With good governance, fiscal deficit is irrelevant--Business Line
The Food Security Bill has drawn predictable outrage from economists in general. An exception was Amartya Sen. Perhaps M. S. Swaminathan too, who has for long stressed on adequate nutrition.
Granted that the Bill is unashamedly populist and is timed less than a year away from the next elections. And the architects of the largesse have least the target group’s interests at heart.
The objections of ‘pros’ are because of the fiscal deficit. One columnist calculates that it will cost the Government over Rs 3,00,000 crore, not Rs 1,00,000 crore, as estimated.
Are there not plenty of other bigger sources of the deficit, alive, well and growing for many years but not talked about much?
PPP IN INFRA
Take, for instance, outgoes on ‘public-private partnerships’ in infrastructure. Featherbedded capital costs, operating costs, tariffs, interest rates and equity returns allowed to ‘private developers’ are in scandalous proportions.
Highway tolls have built in automatic escalation clauses with the result that, for instance, driving from Chennai to Bangalore on the toll road has about doubled in just about five years. The tariff fixers ‘forgot’ or ‘overlooked’ a simple fact: the jump in traffic volumes, which are a given in a growing economy. It’s basic costing that fixed costs when spread over larger numbers reduce unit cost significantly.
Mumbai and Delhi airports levy charges on passengers to fund developers’ equity. Any precedent, anywhere in the world? Yet, the current Civil Aviation Minister, aware that his sell by date is fast approaching, wants to privatise other airports. He can’t be stopped because his party provides the ruling coalition’s parliamentary majority. We ended up paying billions of dollars in damages on Enron’s Indian power project when it was abandoned as unviable without producing any power. The luminaries who were responsible for clearing the project, overriding knowledgeable experts including those in the World Bank, also cleared the payments and are happily ensconced in Government even today. Truly, it can be said of our Government and polity — commit billion dollar ‘mistakes’ and you are sure to rise to the highest positions in the land.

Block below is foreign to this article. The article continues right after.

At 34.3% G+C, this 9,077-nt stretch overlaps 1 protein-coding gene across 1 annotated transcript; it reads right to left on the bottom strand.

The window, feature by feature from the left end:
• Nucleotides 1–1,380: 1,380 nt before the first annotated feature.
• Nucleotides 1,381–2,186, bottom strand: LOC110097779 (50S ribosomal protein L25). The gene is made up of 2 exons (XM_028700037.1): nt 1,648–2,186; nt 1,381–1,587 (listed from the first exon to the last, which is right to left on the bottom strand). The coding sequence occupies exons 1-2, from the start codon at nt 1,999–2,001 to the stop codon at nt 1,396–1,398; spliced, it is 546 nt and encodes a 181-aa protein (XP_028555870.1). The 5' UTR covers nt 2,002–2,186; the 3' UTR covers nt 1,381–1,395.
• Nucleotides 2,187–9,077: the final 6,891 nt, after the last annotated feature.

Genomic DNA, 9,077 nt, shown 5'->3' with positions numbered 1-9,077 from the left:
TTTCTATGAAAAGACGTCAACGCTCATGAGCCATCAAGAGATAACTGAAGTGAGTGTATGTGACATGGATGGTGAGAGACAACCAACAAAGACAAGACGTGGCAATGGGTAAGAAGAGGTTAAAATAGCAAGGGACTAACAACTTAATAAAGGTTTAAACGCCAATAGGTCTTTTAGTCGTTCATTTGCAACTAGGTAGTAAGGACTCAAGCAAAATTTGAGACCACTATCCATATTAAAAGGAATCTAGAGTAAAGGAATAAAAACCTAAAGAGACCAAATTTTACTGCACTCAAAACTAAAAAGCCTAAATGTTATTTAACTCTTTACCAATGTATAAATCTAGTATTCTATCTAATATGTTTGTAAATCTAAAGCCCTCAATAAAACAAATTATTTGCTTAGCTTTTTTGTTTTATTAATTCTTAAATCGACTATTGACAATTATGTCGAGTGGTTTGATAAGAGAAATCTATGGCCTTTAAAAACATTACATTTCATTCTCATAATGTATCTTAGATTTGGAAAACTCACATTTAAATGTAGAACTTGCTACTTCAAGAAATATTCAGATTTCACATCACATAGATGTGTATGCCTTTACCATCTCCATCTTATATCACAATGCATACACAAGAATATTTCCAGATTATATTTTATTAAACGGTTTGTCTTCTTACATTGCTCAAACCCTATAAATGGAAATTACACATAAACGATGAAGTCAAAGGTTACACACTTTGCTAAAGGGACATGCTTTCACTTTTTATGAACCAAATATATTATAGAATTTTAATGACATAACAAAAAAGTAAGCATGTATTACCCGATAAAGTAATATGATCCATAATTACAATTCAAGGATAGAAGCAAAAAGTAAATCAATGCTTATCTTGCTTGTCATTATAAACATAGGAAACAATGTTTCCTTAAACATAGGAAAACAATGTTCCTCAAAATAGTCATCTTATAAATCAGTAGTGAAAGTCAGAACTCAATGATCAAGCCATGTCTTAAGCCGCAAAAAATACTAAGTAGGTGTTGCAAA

The joke in PPPs is that no money comes from the ‘private partner’. With the licence in hand, the private promoter approaches the nearest Government bank. A few friendly phone calls from high-ups are enough for a public sector bank consortium to be quickly formed to fund the project.
Not enough collateral? Well, your licence itself is worth thousands of crores, no problem. Project not ‘viable’? No problem, we will write off what we can of your loans and convert some into equity at a handsome price. And give you ages to pay whatever is left. You are free to continue to ‘mismanage’ the business.
The story in the numerous PPPs in power, airports, roads, airlines, and telcos is of promoters extracting upfront their minimal investment and massive debts to Government banks, including guarantees on foreign borrowings. Also called ‘crony capitalism’.
The issue is not the fiscal cost of food security but gross economic mismanagement, which, to be fair, is not the monopoly of only the current ruling party.
To the numerous critics of food security: good governance can support far bigger fiscal deficits than you can imagine. Focus on that.